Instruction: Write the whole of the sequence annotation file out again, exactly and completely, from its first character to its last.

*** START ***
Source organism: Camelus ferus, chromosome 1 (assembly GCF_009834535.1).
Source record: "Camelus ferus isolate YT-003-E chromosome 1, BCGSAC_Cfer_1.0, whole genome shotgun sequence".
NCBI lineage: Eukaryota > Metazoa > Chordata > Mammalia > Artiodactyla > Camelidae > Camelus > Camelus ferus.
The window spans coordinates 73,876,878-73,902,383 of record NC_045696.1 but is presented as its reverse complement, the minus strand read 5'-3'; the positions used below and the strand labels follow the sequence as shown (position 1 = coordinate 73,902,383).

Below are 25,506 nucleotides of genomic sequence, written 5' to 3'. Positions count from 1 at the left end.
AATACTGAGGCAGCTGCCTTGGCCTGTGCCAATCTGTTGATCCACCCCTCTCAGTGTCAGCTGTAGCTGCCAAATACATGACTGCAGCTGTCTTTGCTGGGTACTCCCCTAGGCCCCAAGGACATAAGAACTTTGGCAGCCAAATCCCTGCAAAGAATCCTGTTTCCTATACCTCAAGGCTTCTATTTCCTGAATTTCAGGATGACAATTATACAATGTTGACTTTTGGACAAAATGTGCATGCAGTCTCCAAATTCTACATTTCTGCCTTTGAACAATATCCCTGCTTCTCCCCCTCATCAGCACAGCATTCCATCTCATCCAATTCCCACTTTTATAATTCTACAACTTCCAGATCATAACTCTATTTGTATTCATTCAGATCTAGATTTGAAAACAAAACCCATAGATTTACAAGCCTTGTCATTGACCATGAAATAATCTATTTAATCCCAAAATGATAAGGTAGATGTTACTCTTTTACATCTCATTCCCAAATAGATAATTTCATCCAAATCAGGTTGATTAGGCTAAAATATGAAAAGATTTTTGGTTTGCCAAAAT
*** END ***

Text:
Source organism: Camelus ferus, chromosome 1 (assembly GCF_009834535.1).
Source record: "Camelus ferus isolate YT-003-E chromosome 1, BCGSAC_Cfer_1.0, whole genome shotgun sequence".
NCBI lineage: Eukaryota > Metazoa > Chordata > Mammalia > Artiodactyla > Camelidae > Camelus > Camelus ferus.
The window spans coordinates 73,876,878-73,902,383 of record NC_045696.1 but is presented as its reverse complement, the minus strand read 5'-3'; the positions used below and the strand labels follow the sequence as shown (position 1 = coordinate 73,902,383).

Below are 25,506 nucleotides of genomic sequence, written 5' to 3'. Positions count from 1 at the left end.
AATACTGAGGCAGCTGCCTTGGCCTGTGCCAATCTGTTGATCCACCCCTCTCAGTGTCAGCTGTAGCTGCCAAATACATGACTGCAGCTGTCTTTGCTGGGTACTCCCCTAGGCCCCAAGGACATAAGAACTTTGGCAGCCAAATCCCTGCAAAGAATCCTGTTTCCTATACCTCAAGGCTTCTATTTCCTGAATTTCAGGATGACAATTATACAATGTTGACTTTTGGACAAAATGTGCATGCAGTCTCCAAATTCTACATTTCTGCCTTTGAACAATATCCCTGCTTCTCCCCCTCATCAGCACAGCATTCCATCTCATCCAATTCCCACTTTTATAATTCTACAACTTCCAGATCATAACTCTATTTGTATTCATTCAGATCTAGATTTGAAAACAAAACCCATAGATTTACAAGCCTTGTCATTGACCATGAAATAATCTATTTAATCCCAAAATGATAAGGTAGATGTTACTCTTTTACATCTCATTCCCAAATAGATAATTTCATCCAAATCAGGTTGATTAGGCTAAAATATGAAAAGATTTTTGGTTTGCCAAAAT